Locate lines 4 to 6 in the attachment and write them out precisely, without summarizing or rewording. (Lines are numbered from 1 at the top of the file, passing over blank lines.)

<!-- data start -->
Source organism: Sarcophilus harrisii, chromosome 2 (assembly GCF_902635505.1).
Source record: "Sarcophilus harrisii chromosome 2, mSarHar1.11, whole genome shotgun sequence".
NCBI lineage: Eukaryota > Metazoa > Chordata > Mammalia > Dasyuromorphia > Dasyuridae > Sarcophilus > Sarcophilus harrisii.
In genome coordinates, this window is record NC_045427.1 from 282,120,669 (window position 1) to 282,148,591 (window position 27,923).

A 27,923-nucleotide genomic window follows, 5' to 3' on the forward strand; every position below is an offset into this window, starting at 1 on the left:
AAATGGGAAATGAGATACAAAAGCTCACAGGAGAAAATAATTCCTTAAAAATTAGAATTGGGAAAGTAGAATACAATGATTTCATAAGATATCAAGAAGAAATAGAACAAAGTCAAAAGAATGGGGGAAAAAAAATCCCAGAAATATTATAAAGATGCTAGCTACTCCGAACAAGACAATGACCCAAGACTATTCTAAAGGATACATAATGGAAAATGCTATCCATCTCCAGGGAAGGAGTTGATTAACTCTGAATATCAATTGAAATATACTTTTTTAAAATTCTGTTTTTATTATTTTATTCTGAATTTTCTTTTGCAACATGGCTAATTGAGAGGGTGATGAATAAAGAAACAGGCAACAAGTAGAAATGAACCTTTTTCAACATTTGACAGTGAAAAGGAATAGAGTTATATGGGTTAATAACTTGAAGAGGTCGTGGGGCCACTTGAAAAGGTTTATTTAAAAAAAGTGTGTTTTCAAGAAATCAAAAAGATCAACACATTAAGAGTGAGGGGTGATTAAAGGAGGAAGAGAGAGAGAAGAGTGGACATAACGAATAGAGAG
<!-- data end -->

In genome coordinates, this window is record NC_045427.1 from 282,120,669 (window position 1) to 282,148,591 (window position 27,923).

A 27,923-nucleotide genomic window follows, 5' to 3' on the forward strand; every position below is an offset into this window, starting at 1 on the left:
AAATGGGAAATGAGATACAAAAGCTCACAGGAGAAAATAATTCCTTAAAAATTAGAATTGGGAAAGTAGAATACAATGATTTCATAAGATATCAAGAAGAAATAGAACAAAGTCAAAAGAATGGGGGAAAAAAAATCCCAGAAATATTATAAAGATGCTAGCTACTCCGAACAAGACAATGACCCAAGACTATTCTAAAGGATACATAATGGAAAATGCTATCCATCTCCAGGGAAGGAGTTGATTAACTCTGAATATCAATTGAAATATACTTTTTTAAAATTCTGTTTTTATTATTTTATTCTGAATTTTCTTTTGCAACATGGCTAATTGAGAGGGTGATGAATAAAGAAACAGGCAACAAGTAGAAATGAACCTTTTTCAACATTTGACAGTGAAAAGGAATAGAGTTATATGGGTTAATAACTTGAAGAGGTCGTGGGGCCACTTGAAAAGGTTTATTTAAAAAAAGTGTGTTTTCAAGAAATCAAAAAGATCAACACATTAAGAGTGAGGGGTGATTAAAGGAGGAAGAGAGAGAGAAGAGTGGACATAACGAATAGAGAG